Let’s address the elephant in the room, this isn’t a great paper toy. The majority of the models I designed in 2014/2015 haven’t aged very well and showcase some very strange paper engineering choices. Just check out this reindeer that was designed alongside this Santa Clause toy.
It’s a mess! It’s important to understand the context in which these models were designed to full understand why their shape, texture and presentation looks so different from the work in 2016 designed for the same theme at the same company.
2014/2015 were before an my “eureka” moment. I was still enthralled with paper toy design and was experimenting with more and more ambitious techniques, but in reality my whole process was incredibly inefficient and unprofessional. I had just left university and started my first job at Twinkl on the day of my graduation, I was still designing on Powerpoint 2003 whilst I frantically tried to learn the basics of Adobe Illustrator. To put it plainly, I had no idea what I was doing.
My design process at the time went a little something like this : I’d be asked to design, for example a reindeer. I would load up Powerpoint 2003 on the absurdly heavy laptop I’d lugged into the office and start designing the basic papertoy shape. I would have a general idea in my head of how the model would look when built, but no way to know if it would work until the model was built, I was simply relying on basic paper engineering know how but wasn’t using any of the mathematical and measuring techniques that I use daily in the present. I’d print out a few test runs, fix issues and then transfer everything from my laptop to my work computer where I’d add texture and fold lines in Adobe Illustrator because I had so little knowledge of the software, I couldn’t design a model in it because it didn’t have a grid system like Powerpoint 2003 (a perceived necessity of mine at the time).
The “eureka” moment came in 2016 when I was working on the X-plore paper toy for the Urban Paper event the same year. I realized that the template, unfolded before me in my mind, that with each new shape I was given a mountain of new information with which I could figure out and more importantly accurately predict the final outcome with. I recall creating the models head and shoulders, the shoulders where the same as the head just turned around, every angle in the piece was unusual and seemed unpredictable, but I realized I could accurately predict and illustrate the way these pieces would look when built, not only from the side but from the front and top too. This in turn gave me more information with which to predict other parts of the model.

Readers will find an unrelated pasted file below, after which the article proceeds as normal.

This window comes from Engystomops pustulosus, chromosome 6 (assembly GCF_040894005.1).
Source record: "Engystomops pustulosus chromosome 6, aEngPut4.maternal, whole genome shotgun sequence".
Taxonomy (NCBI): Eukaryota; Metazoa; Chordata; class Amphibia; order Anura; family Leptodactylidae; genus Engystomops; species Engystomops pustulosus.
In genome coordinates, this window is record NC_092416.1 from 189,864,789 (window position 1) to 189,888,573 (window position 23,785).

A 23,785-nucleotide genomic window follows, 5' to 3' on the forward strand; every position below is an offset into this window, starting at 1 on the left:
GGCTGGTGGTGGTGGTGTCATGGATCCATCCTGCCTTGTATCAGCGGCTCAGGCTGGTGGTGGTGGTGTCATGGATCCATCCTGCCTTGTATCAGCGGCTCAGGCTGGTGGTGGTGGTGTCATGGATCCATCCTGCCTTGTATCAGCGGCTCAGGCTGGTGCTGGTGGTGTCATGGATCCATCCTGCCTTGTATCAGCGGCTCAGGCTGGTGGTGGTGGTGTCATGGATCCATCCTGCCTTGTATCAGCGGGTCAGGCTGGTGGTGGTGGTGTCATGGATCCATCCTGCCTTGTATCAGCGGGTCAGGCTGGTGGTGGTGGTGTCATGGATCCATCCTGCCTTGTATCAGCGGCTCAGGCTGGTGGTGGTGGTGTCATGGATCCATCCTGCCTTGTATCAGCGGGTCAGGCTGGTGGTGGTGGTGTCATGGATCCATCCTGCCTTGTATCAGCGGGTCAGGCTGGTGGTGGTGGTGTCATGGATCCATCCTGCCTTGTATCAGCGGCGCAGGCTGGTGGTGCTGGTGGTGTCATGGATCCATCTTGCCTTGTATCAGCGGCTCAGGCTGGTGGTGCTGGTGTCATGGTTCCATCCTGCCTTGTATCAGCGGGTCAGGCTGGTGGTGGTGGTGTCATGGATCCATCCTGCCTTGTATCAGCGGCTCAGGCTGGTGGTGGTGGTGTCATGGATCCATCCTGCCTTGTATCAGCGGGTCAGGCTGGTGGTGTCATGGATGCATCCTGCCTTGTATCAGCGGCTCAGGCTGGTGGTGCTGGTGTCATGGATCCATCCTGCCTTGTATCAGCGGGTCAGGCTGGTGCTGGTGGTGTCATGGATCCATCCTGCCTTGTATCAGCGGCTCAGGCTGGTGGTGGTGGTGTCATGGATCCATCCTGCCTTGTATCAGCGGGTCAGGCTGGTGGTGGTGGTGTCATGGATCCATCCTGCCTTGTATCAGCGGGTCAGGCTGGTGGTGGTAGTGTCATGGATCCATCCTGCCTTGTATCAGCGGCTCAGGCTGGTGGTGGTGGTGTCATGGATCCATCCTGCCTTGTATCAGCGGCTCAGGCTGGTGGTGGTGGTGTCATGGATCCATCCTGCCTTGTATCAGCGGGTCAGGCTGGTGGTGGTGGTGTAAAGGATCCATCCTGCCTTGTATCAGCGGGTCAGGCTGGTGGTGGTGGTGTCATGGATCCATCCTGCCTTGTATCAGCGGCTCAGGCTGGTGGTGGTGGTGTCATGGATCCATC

It suddenly all seemed so obvious (and in retrospect it was) but at the time it was as if a veil had been lifted from me and all the work I’d produced before that moment was clearly flawed. I had been stumbling around in the dark, creating models and hoping that the pieces fit together the way I had hoped they would and now I could create infinity complex models safe in the knowledge I could accurately predict how every face, edge and curve would interact with one another.
This simple and flawed Santa Clause model and others created around it may not have aged well due to my lack of design experience, illustration ability and bizarre paper toy process but they stand as testament that before I knew what I was doing, I was trying to know what to do. It took me years to have this sudden extreme moment of clarity. Years of not being good, years of failure and poor design choices. This model although completely forgettable echos a single sentiment that I can not agree with more: “to become good at something, you have to accept you’ll be bad at it for a while and that’s ok. “.